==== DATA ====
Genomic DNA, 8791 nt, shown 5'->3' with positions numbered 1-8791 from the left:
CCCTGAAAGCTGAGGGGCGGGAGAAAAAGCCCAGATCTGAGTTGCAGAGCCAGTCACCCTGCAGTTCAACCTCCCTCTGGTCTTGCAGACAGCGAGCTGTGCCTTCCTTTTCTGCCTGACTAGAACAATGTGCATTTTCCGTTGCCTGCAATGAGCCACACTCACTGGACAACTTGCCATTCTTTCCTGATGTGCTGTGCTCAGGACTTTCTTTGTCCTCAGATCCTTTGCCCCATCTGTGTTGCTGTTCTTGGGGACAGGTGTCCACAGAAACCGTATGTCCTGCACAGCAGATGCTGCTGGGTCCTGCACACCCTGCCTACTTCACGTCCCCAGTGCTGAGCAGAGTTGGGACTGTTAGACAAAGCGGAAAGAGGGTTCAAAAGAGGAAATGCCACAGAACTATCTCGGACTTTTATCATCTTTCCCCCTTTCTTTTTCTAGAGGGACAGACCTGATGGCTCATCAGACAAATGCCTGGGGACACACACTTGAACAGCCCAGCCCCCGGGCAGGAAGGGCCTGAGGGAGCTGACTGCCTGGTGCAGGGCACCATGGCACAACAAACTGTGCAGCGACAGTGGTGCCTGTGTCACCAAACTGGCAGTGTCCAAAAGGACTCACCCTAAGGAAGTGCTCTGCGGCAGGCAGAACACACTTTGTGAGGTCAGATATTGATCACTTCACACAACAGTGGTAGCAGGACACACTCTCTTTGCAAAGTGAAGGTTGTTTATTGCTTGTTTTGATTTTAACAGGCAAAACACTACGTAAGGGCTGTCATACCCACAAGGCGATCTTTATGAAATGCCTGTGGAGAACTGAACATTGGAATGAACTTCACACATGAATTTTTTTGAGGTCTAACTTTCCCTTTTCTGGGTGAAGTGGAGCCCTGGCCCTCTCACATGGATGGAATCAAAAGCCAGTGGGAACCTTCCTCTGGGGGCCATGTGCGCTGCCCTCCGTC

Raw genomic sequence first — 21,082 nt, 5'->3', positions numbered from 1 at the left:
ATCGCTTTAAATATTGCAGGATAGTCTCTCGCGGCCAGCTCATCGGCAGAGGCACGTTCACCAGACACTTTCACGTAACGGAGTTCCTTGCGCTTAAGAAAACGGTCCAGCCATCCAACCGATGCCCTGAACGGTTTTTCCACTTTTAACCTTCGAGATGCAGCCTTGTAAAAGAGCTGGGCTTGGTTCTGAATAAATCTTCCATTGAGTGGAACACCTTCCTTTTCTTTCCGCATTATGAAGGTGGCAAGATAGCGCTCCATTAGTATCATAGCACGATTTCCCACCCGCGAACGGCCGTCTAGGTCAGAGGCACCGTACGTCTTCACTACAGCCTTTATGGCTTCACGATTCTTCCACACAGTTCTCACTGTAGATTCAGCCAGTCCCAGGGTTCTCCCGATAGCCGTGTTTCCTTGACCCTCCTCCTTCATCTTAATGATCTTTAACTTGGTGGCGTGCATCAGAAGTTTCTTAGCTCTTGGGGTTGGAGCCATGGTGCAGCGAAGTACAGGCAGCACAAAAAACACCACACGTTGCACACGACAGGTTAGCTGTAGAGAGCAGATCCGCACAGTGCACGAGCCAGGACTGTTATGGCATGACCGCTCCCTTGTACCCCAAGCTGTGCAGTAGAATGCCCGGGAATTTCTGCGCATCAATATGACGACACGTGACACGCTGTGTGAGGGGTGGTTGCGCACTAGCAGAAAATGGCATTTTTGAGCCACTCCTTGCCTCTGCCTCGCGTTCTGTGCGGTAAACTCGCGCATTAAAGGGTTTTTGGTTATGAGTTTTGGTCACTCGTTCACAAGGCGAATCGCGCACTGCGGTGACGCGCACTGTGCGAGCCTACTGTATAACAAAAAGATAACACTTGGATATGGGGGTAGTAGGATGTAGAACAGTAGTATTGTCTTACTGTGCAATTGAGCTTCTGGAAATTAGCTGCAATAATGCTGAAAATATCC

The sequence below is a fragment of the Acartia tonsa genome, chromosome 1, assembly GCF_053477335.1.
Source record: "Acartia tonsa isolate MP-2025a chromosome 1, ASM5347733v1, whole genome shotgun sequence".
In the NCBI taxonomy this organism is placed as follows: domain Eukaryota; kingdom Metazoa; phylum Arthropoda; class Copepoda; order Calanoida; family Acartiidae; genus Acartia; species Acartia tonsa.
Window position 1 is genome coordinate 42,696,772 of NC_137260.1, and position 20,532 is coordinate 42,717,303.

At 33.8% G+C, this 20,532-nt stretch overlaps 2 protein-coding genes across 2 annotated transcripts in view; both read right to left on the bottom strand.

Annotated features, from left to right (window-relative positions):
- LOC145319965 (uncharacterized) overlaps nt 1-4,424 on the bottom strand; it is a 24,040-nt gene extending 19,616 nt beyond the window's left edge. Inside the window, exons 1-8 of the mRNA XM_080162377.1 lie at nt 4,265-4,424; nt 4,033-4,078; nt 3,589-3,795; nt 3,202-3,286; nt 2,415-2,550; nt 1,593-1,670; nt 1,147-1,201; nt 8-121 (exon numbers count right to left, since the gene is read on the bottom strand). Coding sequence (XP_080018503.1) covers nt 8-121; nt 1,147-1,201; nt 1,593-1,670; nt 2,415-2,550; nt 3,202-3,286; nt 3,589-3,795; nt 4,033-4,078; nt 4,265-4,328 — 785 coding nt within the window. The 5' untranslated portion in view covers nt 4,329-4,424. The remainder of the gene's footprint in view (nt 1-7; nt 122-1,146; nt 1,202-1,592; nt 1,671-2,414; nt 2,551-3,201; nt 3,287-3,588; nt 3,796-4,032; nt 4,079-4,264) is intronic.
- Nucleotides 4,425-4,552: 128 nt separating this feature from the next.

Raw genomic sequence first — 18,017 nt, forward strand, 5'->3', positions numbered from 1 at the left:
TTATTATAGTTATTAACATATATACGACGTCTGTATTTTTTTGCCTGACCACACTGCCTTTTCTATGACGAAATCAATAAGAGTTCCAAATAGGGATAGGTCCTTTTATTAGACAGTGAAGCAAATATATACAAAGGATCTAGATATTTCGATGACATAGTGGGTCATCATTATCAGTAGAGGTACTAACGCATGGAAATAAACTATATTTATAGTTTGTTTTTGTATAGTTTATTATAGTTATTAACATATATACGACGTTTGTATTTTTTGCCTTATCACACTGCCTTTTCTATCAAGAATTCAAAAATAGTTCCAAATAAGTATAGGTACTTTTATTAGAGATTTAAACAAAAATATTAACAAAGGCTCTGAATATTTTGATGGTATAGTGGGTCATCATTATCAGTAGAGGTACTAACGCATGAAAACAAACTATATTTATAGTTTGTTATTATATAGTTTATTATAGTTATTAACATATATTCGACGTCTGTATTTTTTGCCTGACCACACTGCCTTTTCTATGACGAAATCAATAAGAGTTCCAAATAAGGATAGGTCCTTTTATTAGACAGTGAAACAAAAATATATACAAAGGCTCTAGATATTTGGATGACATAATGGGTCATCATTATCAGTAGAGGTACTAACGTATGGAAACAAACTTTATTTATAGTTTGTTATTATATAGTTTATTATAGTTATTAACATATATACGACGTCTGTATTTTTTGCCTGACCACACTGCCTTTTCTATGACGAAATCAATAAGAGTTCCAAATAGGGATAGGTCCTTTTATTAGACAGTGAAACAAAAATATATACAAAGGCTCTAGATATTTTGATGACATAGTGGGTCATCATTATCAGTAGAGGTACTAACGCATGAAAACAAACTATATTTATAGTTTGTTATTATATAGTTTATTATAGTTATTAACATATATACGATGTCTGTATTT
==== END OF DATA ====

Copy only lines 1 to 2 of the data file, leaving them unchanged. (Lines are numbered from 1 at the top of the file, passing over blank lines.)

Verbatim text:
Genomic DNA, 8791 nt, shown 5'->3' with positions numbered 1-8791 from the left:
CCCTGAAAGCTGAGGGGCGGGAGAAAAAGCCCAGATCTGAGTTGCAGAGCCAGTCACCCTGCAGTTCAACCTCCCTCTGGTCTTGCAGACAGCGAGCTGTGCCTTCCTTTTCTGCCTGACTAGAACAATGTGCATTTTCCGTTGCCTGCAATGAGCCACACTCACTGGACAACTTGCCATTCTTTCCTGATGTGCTGTGCTCAGGACTTTCTTTGTCCTCAGATCCTTTGCCCCATCTGTGTTGCTGTTCTTGGGGACAGGTGTCCACAGAAACCGTATGTCCTGCACAGCAGATGCTGCTGGGTCCTGCACACCCTGCCTACTTCACGTCCCCAGTGCTGAGCAGAGTTGGGACTGTTAGACAAAGCGGAAAGAGGGTTCAAAAGAGGAAATGCCACAGAACTATCTCGGACTTTTATCATCTTTCCCCCTTTCTTTTTCTAGAGGGACAGACCTGATGGCTCATCAGACAAATGCCTGGGGACACACACTTGAACAGCCCAGCCCCCGGGCAGGAAGGGCCTGAGGGAGCTGACTGCCTGGTGCAGGGCACCATGGCACAACAAACTGTGCAGCGACAGTGGTGCCTGTGTCACCAAACTGGCAGTGTCCAAAAGGACTCACCCTAAGGAAGTGCTCTGCGGCAGGCAGAACACACTTTGTGAGGTCAGATATTGATCACTTCACACAACAGTGGTAGCAGGACACACTCTCTTTGCAAAGTGAAGGTTGTTTATTGCTTGTTTTGATTTTAACAGGCAAAACACTACGTAAGGGCTGTCATACCCACAAGGCGATCTTTATGAAATGCCTGTGGAGAACTGAACATTGGAATGAACTTCACACATGAATTTTTTTGAGGTCTAACTTTCCCTTTTCTGGGTGAAGTGGAGCCCTGGCCCTCTCACATGGATGGAATCAAAAGCCAGTGGGAACCTTCCTCTGGGGGCCATGTGCGCTGCCCTCCGTC